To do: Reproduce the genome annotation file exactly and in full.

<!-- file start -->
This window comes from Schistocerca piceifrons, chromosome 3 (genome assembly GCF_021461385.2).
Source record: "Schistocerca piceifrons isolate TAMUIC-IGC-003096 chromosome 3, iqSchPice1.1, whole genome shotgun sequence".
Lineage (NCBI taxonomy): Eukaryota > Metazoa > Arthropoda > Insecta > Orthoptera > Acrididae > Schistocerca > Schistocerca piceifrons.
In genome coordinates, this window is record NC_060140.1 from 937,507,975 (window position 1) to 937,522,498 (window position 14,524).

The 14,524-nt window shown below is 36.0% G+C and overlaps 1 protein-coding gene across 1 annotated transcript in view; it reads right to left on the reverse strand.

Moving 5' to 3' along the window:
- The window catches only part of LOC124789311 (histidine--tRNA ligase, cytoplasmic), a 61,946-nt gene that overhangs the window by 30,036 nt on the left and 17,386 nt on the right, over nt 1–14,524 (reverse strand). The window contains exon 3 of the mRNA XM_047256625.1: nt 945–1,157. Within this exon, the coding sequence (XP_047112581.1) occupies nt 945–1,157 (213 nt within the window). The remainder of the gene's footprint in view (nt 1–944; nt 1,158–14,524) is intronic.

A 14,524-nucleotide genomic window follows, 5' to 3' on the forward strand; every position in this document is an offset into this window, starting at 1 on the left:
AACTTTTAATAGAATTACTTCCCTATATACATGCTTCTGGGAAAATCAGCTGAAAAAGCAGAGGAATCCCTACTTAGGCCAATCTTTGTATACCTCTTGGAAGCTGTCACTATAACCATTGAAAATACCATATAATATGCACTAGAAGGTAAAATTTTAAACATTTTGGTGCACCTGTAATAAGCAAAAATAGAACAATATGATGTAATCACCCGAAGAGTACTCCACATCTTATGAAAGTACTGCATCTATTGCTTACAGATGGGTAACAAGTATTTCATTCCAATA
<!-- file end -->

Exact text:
This window comes from Schistocerca piceifrons, chromosome 3 (genome assembly GCF_021461385.2).
Source record: "Schistocerca piceifrons isolate TAMUIC-IGC-003096 chromosome 3, iqSchPice1.1, whole genome shotgun sequence".
Lineage (NCBI taxonomy): Eukaryota > Metazoa > Arthropoda > Insecta > Orthoptera > Acrididae > Schistocerca > Schistocerca piceifrons.
In genome coordinates, this window is record NC_060140.1 from 937,507,975 (window position 1) to 937,522,498 (window position 14,524).

The 14,524-nt window shown below is 36.0% G+C and overlaps 1 protein-coding gene across 1 annotated transcript in view; it reads right to left on the reverse strand.

Moving 5' to 3' along the window:
- The window catches only part of LOC124789311 (histidine--tRNA ligase, cytoplasmic), a 61,946-nt gene that overhangs the window by 30,036 nt on the left and 17,386 nt on the right, over nt 1–14,524 (reverse strand). The window contains exon 3 of the mRNA XM_047256625.1: nt 945–1,157. Within this exon, the coding sequence (XP_047112581.1) occupies nt 945–1,157 (213 nt within the window). The remainder of the gene's footprint in view (nt 1–944; nt 1,158–14,524) is intronic.

A 14,524-nucleotide genomic window follows, 5' to 3' on the forward strand; every position in this document is an offset into this window, starting at 1 on the left:
AACTTTTAATAGAATTACTTCCCTATATACATGCTTCTGGGAAAATCAGCTGAAAAAGCAGAGGAATCCCTACTTAGGCCAATCTTTGTATACCTCTTGGAAGCTGTCACTATAACCATTGAAAATACCATATAATATGCACTAGAAGGTAAAATTTTAAACATTTTGGTGCACCTGTAATAAGCAAAAATAGAACAATATGATGTAATCACCCGAAGAGTACTCCACATCTTATGAAAGTACTGCATCTATTGCTTACAGATGGGTAACAAGTATTTCATTCCAATA